Friends, family and everyday life

There’s a lot of conflict in the world at the moment. And historically when that happens we get a bit afraid; we put up the walls and draw bigger distinctions between us and them.

But connecting with other cultures - even within our own cities - is a great antidote. As we enlarge our world, more of the planet and more of the people on it begin to feel like ‘home’. It reminds us that we are both important and yet insignificant; that despite vastly different circumstances, we live in parallel with seven billion others whose lives are of equal value to our own.
If you're taking a picture of me, I'm going to take one of you. Rwandan schoolboys, Ntenyo.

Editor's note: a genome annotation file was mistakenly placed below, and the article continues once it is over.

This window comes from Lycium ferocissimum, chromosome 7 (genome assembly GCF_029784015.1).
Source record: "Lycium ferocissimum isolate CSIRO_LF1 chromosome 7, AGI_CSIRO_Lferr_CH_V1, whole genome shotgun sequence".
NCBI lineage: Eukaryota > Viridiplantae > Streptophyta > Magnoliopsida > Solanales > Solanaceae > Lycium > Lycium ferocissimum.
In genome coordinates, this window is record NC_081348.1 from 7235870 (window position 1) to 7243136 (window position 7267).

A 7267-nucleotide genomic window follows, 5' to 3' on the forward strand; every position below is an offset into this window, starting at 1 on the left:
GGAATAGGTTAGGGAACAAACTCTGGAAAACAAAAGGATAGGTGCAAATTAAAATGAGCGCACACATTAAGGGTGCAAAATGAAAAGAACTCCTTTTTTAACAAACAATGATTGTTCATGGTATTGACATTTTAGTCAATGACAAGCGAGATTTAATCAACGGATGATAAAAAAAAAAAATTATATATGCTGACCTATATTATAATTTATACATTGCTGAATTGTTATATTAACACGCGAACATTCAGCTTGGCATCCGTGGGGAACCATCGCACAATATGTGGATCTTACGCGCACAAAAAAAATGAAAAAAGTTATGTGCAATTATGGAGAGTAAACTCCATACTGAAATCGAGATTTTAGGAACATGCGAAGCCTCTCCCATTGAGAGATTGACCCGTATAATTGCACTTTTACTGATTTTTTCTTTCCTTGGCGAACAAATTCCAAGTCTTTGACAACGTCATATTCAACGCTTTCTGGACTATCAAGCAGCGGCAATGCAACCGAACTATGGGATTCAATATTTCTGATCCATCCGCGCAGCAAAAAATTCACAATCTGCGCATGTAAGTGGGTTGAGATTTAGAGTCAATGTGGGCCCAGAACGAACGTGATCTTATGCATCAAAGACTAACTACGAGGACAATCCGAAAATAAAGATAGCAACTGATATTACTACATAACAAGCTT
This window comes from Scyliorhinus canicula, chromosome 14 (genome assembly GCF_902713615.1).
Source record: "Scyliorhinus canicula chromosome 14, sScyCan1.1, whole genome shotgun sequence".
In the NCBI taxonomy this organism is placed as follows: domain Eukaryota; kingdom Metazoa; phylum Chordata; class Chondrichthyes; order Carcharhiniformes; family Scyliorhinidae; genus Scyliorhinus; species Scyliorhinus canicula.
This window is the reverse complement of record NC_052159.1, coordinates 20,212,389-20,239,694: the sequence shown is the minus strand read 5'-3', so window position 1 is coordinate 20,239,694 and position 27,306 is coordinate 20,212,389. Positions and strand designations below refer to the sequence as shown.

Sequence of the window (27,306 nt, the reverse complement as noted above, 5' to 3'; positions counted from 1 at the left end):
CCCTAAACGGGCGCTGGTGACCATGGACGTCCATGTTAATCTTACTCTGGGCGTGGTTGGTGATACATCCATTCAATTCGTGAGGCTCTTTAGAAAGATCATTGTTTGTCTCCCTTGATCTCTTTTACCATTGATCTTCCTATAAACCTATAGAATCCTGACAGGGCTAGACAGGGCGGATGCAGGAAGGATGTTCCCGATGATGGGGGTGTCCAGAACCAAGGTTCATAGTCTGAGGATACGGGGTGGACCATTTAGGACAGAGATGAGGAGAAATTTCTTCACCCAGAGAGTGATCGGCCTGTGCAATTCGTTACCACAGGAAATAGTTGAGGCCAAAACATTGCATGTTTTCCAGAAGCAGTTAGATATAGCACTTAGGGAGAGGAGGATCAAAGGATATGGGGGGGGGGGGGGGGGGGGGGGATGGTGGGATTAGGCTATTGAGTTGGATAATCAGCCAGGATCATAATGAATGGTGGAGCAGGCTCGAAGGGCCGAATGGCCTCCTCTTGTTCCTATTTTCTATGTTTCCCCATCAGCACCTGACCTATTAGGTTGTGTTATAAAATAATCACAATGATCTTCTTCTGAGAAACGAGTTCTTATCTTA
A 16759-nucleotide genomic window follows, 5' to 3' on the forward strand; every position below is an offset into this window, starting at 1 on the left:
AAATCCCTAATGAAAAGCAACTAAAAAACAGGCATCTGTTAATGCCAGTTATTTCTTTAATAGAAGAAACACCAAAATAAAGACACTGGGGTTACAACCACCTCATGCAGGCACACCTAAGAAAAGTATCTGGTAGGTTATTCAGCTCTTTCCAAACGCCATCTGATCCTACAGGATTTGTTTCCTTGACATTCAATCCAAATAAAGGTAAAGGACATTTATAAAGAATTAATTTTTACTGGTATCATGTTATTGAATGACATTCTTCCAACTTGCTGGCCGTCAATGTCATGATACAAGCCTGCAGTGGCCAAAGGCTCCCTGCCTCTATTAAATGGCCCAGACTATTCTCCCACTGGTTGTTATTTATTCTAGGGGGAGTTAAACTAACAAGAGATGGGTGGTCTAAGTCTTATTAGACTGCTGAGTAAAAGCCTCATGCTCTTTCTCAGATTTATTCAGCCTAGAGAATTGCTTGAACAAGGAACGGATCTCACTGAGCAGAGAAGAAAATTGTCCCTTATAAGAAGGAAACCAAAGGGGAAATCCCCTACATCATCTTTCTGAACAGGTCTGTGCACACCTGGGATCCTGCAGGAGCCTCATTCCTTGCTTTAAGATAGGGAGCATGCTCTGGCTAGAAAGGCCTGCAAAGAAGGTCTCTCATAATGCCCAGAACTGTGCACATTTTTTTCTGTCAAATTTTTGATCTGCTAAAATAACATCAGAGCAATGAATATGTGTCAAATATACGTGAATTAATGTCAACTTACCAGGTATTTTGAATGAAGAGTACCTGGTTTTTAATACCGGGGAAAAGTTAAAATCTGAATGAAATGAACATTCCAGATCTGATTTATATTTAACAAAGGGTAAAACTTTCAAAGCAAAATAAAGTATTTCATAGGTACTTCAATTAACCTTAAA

Kurdish community picnic, Melbourne.
After the chocolate cake.
Holding hands in Ballarat.
Kurdish boy enjoying the music in a Melbourne park.
Family portrait number one. Northern Territory. 
Trying a little Kurdish dancing, Melbourne.
Kurdish men know how to barbeque.
There are boys... and there are girls. Botanic Gardens, Melbourne.
The kids in the isolated hills of western Rwanda don't meet many Australians.
A lot of the primary education in Rwanda is in English. A challenge for the teachers.
Family portrait number two. Flinders Ranges.
A young Rwandan girl watches me filming an interview.
Rwandan women observe proceedings at a local tribunal for genocide crimes. Near Gakenke, northern Rwanda.

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